The Curse of Knowledge -vs- The Knowledge Gap

Once upon a time… a few years ago… I met a brilliant writer with the initials CW, who taught me about something she called “The Curse of Knowledge.”

If you’re not sure what the the Curse of Knowledge is, then it will be my extreme pleasure to share it with you, as it was once shared with me.

My friend CW explained it to me thus…


The “Curse of Knowledge” is when you know quite a lot about a subject, and you assume that your audience (the people reading your copy) knows more about it than they actually do.

When this happens we tend to gloss over important details because we don’t want to bore our audience with elementary explanations.

Unfortunately, as a result we often leave out important proof elements… and blow the sale.


Imagine for a moment that you visit your doctor because you don’t feel well, and he tells you that you need a “corrective molecular treatment.”

“HOLY CRAP!” you exclaim. That sounds terrible! I think I’ll go get a second opinion!!!

“Relax,” he tells you… “it only means you have a vitamin B deficiency, and you’ll be cured with a single vitamin B shot.”


Now I know that was a silly example. But it’s not so different from when you know everything about your product, but your audience barely knows anything about it.

This, my dear copywriter, is a very important thing to understand.

Because if you talk too far above your readers level of understanding, you might come off sounding like an authority… But you’re more likely to send your reader away in search of a solution that actually makes sense to them.


Of course I’m not saying you should talk down to your audience, because if you treat them like they’re stupid then they’ll never buy anything from you. But we do need to consider the fact that they simply don’t know as much about your business as you do.

Now here’s the good news…

We can use this “Curse of Knowledge” to our advantage.

“How?” you ask…

By invoking curiosity through the curses twin brother… The “Knowledge Gap”


The Knowledge Gap I’m referring to is the distance between what your reader knows, and what they can gain from paying attention to you.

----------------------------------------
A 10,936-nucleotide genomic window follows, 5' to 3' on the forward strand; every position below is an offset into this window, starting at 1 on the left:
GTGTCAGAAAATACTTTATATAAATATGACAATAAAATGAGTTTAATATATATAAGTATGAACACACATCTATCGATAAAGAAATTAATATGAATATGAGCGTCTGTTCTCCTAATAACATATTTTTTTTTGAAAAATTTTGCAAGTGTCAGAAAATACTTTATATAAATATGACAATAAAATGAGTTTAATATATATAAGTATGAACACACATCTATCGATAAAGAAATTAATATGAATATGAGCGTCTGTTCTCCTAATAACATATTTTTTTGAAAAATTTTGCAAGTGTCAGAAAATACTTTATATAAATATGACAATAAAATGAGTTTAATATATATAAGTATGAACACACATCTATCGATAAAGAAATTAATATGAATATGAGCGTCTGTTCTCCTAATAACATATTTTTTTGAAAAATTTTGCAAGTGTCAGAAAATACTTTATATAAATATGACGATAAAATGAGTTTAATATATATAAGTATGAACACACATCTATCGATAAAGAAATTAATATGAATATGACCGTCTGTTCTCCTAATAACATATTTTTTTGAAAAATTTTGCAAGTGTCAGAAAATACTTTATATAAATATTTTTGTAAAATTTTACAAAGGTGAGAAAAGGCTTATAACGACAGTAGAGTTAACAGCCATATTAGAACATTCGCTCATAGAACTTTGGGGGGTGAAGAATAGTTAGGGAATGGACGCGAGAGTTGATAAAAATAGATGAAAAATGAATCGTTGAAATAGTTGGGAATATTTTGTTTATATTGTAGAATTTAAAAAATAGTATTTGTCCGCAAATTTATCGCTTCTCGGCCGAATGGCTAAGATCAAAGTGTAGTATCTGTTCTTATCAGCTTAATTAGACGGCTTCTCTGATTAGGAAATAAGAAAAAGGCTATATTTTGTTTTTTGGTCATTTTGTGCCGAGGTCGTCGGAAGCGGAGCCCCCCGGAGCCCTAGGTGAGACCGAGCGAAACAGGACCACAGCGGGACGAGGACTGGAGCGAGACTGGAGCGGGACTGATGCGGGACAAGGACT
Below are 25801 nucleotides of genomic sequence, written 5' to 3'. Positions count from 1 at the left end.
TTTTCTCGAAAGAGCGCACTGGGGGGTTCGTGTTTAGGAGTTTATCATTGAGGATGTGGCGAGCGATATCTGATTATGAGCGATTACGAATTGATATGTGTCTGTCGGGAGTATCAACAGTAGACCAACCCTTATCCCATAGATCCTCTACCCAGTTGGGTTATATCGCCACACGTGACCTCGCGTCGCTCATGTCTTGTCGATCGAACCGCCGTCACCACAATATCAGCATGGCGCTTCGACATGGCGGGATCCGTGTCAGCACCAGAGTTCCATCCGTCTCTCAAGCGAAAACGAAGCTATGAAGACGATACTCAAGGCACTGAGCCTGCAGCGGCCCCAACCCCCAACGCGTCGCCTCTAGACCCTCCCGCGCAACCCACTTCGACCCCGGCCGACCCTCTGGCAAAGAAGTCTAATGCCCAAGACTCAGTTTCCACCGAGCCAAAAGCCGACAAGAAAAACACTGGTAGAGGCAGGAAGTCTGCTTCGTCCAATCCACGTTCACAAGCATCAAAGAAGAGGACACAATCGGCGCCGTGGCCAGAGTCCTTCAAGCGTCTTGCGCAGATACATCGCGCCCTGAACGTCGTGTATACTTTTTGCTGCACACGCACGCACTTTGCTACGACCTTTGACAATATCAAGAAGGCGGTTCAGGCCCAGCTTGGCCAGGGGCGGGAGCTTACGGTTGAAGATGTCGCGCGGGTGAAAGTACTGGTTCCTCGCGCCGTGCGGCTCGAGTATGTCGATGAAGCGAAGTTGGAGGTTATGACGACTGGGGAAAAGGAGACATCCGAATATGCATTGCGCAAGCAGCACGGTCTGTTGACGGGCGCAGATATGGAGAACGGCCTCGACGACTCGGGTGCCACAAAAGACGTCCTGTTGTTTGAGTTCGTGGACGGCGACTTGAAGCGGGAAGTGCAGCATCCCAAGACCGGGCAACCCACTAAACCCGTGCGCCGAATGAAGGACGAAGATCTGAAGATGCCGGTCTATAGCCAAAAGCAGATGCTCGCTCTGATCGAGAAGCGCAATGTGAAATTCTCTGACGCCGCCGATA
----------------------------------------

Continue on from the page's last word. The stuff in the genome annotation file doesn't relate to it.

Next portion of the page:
So how do we use this knowledge gap?

I’m glad I asked (and I’m doubly glad that you’re still here to listen to the answer)…


One way we can use this knowledge gap is by teasing our audience with just enough insight to let them taste our brilliance, while also letting them know that the full insight goes much deeper. And if they’re interested, they can join us and be elevated to a higher level of understanding.
(Wow, that was a pretty long winded paragraph, wasn’t it? How about we shorten it up a little)…

Shorter version: “Touching on a knowledge gap can make our audience curious to know more.” (There, that’s better)


Let’s take this classic headline as an example of how a few simple words can tap into this knowledge gap…

Do You Make These Mistakes In English?

The key factor in this headline is the word “These”.

Most people who read this headline will at least be curious to know “which” mistakes are you talking about? I know my English is pretty good, but perhaps I am making 1 or 2 specific errors? I should at least find out which mistakes this expert is talking about…


And there we have it… A knowledge gap has been exposed, and curiosity has been created.

Now imagine if the writer had been directed by his “Curse of Knowledge” while creating this headline, and had tried to use smart sounding words, like…

Do you use complex reflexive pronouns when a simple pronoun will suffice?


Well, the response to this headline would probably be more like “What the hell are you talking about? On second thought, I don’t care what you’re talking about because I’m not interested in a college level English class right now.”


So there’s an example of how an English tutor can choose to use either “a knowledge gap” for curiosity, or succumb to “the curse of knowledge” and scare most people away.

I say “most” people because it’s possible that the second example could appeal to a few academics. But anyone who understands the second headline would likely already know how to use a pronoun correctly.

So the second headline might get some kudos from academic peers… but the first one will help sell millions of dollars worth of English courses… Which one would you prefer for your sales copy?


Anyway, dear reader, I hope I’ve given you something to think about. And I trust when you sit down to write your copy, you’ll choose to use the “knowledge gap,” and avoid the “curse of knowledge” trap.

If you’d like to see more tidbits of copywriting acumen, just let me know. I have a reservoir of knowledge I’ve accumulated over the last 20+ years in this business. And I’d love to share it with you.


Until then,

Here’s to writing more persuasive copy… more often.

All the best,

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